Summer Heat Hints

As the temperature rises, so does our concern for the safety of our cats and dogs. Heat stroke, burns, dehydration, and heat exhaustion are all health problems that could affect our pets.

Some basic guidelines and tips:
·      Provide any outdoor pet shade and cool water to drink.
·      Check on the water supply frequently.
·      Add a couple of ice cubes or frozen treats to the dog bowl to help keep them cool.

Remember that when it’s hot, different rules apply and sometimes you have to rearrange your schedule to accommodate your pets.
·      Remind your family and your pet sitters to walk the dog in the morning, before 9, or the evening, after 7.
·      Avoid being outside during the hottest parts of the day. The cement and black top in our city can burn the paw pads of your pup.
·      Be on the lookout for excessive licking of their feet, blisters or peeling of the paw pads, or a lack of use of the foot, such as limping or holding it up.

Likewise, sometimes extremely hot weather can be an inconvenience, but your vigilance can be the difference between a happy, healthy pet and a visit to the veterinarian or worse yet, the emergency clinic.  Never leave your pet or child in a car. No matter how short you think your trip will be, you are taking a risk that could cost a life. Cars can heat up to temperatures that are life threatening in a matter of minutes. If you can't bring them in to your destination, leave the pets at home. If you find a pet locked in car, call the non-emergency police phone number for help.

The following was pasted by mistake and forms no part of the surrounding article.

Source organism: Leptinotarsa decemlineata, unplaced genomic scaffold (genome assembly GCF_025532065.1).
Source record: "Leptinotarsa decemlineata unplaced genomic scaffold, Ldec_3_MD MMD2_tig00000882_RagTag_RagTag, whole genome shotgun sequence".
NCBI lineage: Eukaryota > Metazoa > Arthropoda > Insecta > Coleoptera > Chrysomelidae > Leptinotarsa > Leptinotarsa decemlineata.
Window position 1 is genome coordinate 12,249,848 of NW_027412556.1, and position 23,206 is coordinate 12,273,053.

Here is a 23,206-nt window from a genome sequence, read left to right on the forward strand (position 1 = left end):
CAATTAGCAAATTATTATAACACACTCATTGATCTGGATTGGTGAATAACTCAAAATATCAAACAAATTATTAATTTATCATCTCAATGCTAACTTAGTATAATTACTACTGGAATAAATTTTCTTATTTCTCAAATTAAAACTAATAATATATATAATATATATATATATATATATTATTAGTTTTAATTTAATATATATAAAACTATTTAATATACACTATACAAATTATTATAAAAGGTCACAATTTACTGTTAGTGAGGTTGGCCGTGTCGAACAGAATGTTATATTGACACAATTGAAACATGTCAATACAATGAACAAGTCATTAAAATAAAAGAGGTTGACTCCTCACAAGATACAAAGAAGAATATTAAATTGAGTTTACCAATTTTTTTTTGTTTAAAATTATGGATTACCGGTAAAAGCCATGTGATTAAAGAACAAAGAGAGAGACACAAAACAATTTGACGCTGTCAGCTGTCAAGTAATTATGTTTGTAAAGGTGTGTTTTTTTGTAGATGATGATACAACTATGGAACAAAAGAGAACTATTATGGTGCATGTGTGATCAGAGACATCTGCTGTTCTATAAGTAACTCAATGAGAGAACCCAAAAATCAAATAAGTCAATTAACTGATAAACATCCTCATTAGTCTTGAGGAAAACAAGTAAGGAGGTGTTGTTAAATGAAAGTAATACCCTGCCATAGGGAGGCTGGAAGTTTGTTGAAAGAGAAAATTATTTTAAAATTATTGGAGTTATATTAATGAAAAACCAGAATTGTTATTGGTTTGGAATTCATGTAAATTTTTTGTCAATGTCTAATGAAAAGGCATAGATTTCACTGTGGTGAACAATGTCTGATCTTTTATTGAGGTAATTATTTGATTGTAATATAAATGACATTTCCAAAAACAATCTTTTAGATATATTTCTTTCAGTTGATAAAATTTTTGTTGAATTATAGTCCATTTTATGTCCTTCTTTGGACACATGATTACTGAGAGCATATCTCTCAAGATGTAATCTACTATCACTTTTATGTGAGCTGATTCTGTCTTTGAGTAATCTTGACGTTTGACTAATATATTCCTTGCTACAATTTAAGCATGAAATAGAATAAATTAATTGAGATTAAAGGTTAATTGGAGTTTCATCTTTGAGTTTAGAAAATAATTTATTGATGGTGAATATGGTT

We know that people love to exercise with their dogs, but a few problems could arise that dog owners who regularly run with their dogs need to know:
·      If you run with your dog or you hired a dog runner please schedule your runs in the early morning or the late evening, preferably before 7:00 AM or after 8:00PM.
·      Running during the day could result in a medical emergency known as heat stroke or heat exhaustion- The normal body temperature for a dog is between 100.5° to 102.5° and after running that temperature can reach dangerously high numbers.
·      A dog that is overheating needs medical intervention. Signs of a dog that is suffering from heat stroke are as follows: excessive drooling, increased panting or respiratory efforts, rapid, irregular heartbeats, wobbly gait, uncoordinated movements, lethargy and/or weakness, shade seeking behavior, and glazed eyes

If you think your dog is suffering from heat stroke please get them to our hospital or an emergency animal hospital as soon as possible. You can help lower your pet’s temperature by covering the animal with cool, wet towels. Do not use ice or very cold water as this can cause more complications by shocking the dog's system.

Summer is supposed to be a time of fun and relaxation for you and your family. Make sure to keep your pets safe so everyone has a good summer.

#heatsafety #summertips #hotdog #FairwayPets
Blog by Laura T.

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